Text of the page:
Lake County Superior Court Judge John M. Sedia ruled that the right-to-work law violated the Indiana Constitution by requiring unions to provide services without payment. The law prohibits requiring employees to pay dues to a union.  Under federal law, however, unions must represent all workers in a bargaining unit, including nonunion members.  Sedia reasoned that the right-to-work law violated the Indiana Constitution’s provision guaranteeing just compensation for services rendered. Sweeney v. Zoeller, No. 45D01-1305-PK-52 (Superior Court, Sept. 5, 2013).

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Changes to Rhode Island and federal law affect how employers treat same-sex married couples

by Matthew H. Parker

A series of amendments to Rhode Island law and the U.S. Supreme Court’s June 26 decision in United States v. Windsor have changed how most Rhode Island employers must treat same-sex married couples.

Under the amendments, which go into effect on August 1, anyone who is eligible to marry in Rhode Island will be able to marry any other eligible person “regardless of gender.” Also, Rhode Island will recognize valid same-sex marriages from other states.

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Illinois court makes noncompete agreements harder to enforce

by Steven L. Brenneman

In a decision handed down June 24, the Illinois Appellate Court, First District, found a restrictive covenant unenforceable because of a lack of adequate consideration (something given in return for the employee’s agreement not to compete). The court ruled there must be at least two years of continued employment to constitute adequate consideration to support a restrictive covenant. Although this isn’t the first time an Illinois court has ruled that two years of employment are necessary, the ruling in this case is remarkable because of the following:

  • The employee signed the restrictive covenant at the time he commenced employment, yet the court rejected the employer’s argument that the employment offer itself was adequate consideration.
  • The restrictive covenant was the product of negotiations between the employee and the employer and included a proviso that the nonsolicitation and noncompete provisions wouldn’t apply if the employee was terminated without cause during the first year of his employment. Yet the court found this protection was insufficient consideration.
  • The employee voluntarily resigned after three months’ employment, but the court relied on previous decisions holding that an employee’s voluntary resignation, as opposed to an involuntary termination, makes no difference to the consideration analysis.

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Court sets bar high for employer retaliation claims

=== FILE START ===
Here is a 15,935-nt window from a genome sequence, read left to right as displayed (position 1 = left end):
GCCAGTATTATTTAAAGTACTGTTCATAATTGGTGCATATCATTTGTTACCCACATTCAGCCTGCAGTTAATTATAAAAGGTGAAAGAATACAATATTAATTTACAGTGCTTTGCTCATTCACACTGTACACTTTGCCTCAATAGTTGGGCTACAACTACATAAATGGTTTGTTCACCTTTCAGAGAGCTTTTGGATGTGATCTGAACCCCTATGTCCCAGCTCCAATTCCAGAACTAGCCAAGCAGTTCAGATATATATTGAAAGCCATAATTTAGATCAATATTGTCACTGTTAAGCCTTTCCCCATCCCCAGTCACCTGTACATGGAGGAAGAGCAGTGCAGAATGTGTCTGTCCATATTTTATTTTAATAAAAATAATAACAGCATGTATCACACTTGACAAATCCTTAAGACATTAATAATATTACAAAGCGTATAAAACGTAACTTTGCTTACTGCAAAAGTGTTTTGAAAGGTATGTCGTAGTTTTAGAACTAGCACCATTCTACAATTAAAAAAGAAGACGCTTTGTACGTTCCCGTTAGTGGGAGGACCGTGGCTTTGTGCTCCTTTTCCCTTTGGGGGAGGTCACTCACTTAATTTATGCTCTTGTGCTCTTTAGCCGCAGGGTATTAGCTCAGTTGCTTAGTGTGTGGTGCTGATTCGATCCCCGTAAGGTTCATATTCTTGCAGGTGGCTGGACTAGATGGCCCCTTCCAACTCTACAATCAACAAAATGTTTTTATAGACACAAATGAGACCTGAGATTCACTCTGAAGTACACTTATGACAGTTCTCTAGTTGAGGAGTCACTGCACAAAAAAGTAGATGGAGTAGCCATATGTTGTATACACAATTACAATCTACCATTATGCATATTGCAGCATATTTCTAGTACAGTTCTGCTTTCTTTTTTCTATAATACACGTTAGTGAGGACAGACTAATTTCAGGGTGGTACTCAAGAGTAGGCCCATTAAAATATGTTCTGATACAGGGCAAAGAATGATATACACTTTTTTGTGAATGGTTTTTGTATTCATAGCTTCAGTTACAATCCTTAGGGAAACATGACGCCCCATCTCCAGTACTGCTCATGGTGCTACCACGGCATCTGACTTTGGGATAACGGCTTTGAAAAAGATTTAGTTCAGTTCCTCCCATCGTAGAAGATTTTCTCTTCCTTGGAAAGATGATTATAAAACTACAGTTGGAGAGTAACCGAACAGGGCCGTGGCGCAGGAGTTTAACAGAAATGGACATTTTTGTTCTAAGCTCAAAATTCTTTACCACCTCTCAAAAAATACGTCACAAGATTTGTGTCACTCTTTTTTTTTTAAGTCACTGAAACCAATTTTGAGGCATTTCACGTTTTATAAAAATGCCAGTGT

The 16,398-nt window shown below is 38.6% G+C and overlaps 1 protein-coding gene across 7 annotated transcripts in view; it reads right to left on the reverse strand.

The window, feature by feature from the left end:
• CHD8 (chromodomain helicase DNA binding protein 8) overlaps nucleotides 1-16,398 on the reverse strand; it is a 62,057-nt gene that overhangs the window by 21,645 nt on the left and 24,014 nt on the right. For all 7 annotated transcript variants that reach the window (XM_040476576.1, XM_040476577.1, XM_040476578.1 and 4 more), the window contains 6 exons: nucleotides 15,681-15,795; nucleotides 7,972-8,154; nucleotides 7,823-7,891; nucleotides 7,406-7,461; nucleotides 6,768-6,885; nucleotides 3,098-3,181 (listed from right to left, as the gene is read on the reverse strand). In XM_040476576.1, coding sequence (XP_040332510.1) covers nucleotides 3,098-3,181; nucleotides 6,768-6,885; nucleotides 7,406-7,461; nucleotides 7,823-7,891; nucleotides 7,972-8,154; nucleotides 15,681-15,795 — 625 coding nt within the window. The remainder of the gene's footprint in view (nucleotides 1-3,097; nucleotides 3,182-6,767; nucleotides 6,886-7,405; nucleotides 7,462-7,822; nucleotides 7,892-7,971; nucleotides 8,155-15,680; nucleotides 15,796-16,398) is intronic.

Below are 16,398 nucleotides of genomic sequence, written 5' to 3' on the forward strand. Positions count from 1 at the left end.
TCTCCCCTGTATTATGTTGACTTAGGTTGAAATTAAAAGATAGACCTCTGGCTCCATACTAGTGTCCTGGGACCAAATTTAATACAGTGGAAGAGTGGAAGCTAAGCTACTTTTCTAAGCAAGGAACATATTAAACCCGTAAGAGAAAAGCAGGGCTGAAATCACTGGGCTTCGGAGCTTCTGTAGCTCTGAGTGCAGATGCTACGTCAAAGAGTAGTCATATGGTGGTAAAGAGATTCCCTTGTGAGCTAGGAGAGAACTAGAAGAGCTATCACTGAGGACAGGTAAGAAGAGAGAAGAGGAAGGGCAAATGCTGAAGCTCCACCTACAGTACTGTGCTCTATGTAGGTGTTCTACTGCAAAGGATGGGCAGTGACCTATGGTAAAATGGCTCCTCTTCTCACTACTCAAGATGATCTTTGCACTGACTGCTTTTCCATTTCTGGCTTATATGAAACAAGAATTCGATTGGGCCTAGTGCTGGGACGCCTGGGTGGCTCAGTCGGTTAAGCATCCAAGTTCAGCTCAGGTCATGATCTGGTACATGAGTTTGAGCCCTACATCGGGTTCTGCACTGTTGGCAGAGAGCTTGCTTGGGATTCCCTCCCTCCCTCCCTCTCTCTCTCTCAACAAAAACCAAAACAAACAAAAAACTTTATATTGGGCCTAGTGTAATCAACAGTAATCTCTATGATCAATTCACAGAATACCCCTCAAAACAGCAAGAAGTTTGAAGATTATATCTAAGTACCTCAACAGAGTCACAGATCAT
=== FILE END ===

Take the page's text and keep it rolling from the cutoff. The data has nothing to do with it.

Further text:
June 24, 2013 - by: HR Hero 0 COMMENTS

In a 5-4 decision, the U.S. Supreme Court made its second pro-employer decision of the day in a case involving the standard of proof an employee must meet in retaliation claims.

In University of Texas Southwestern Medical Center v. Nassar, the question was whether an employee must prove that the only reason his employer retaliated against him was because he engaged in protected activity (e.g., reporting harassment or filing a discrimination charge) or if he must prove that the protected activity was simply a “contributing factor” in the retaliation decision.

The Court held that the “but-for” standard of proof applies to retaliation claims, limiting employers’ exposure to liability. The Court issued its first pro-employer case of today in Vance v. Ball State University, which addressed the definition of “supervisor.”

High court agrees to hear NLRB recess appointments case

June 24, 2013 - by: HR Hero 0 COMMENTS

The U.S. Supreme Court has agreed to hear an appeal in Noel Canning v. NLRB.

In the Noel Canning case, the U.S. Court of Appeals for the District of Columbia Circuit ruled that three of President Barack Obama’s so-called recess appointments to the National Labor Relations Board (NLRB) were unconstitutional. Without the three appointees, the Board lacked a necessary quorum to act. Thus, the D.C. Circuit’s ruling raised questions about the validity of hundreds of NLRB actions, including union-friendly decisions on social media, confidentiality rules, and off-duty employees’ access to workplaces.

The U.S. Constitution provides that the Senate must consent to the president’s nominees to federal agencies. The Constitution gives the president the authority to fill vacancies that “may happen” during the Senate’s recess that “shall expire at the end of the next session.”